Immigration, International Collaboration, and Innovation: Science and Technology Policy in the Global Economy
Globalization of scientific and technological knowledge has reduced the US share of world scientific activity; increased the foreign-born proportion of scientists and engineers in US universities and in the US labor market; and led to greater US scientific collaborations with other countries. China's massive investments in university education and R&D has in particular made it a special partner for the US in scientific work. These developments have substantial implications for US science and technology policy. This paper discusses several policies that U.S. policy makers might consider in responding to the changing global world of science and technology. These include aligning immigration policies more closely to the influx of international students; granting fellowships to students working on turning scientific and technological advances into commercial innovations; and requiring firms with R&D tax credits or other government R&D funding to develop "impact plans" to use their new knowledge to produce innovative products or processes.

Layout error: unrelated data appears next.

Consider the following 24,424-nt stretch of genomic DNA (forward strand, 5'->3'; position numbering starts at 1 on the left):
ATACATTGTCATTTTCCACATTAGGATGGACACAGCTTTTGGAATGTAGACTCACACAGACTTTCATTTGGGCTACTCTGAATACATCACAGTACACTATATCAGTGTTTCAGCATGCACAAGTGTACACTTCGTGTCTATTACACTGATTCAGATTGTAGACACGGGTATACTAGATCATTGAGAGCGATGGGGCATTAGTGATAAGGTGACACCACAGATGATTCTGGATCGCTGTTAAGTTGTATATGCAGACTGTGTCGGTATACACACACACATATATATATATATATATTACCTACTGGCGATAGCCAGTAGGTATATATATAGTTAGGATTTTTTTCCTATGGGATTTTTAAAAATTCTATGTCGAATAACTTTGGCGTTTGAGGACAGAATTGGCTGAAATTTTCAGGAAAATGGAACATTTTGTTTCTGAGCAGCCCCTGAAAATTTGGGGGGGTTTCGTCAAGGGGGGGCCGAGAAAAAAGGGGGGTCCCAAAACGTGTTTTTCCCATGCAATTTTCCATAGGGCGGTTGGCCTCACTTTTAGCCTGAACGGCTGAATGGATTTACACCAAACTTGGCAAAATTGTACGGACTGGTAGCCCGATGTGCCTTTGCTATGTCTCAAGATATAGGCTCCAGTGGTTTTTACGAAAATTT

We thank The Alfred P. Sloan Foundation for support of the NBER Science and Engineering Workforce Project The views expressed herein are those of the author and do not necessarily reflect the views of the National Bureau of Economic Research.
Immigration, International Collaboration, and Innovation: Science and Technology Policy in the Global Economy, Richard B. Freeman. in Innovation Policy and the Economy, Volume 15, Kerr, Lerner, and Stern. 2015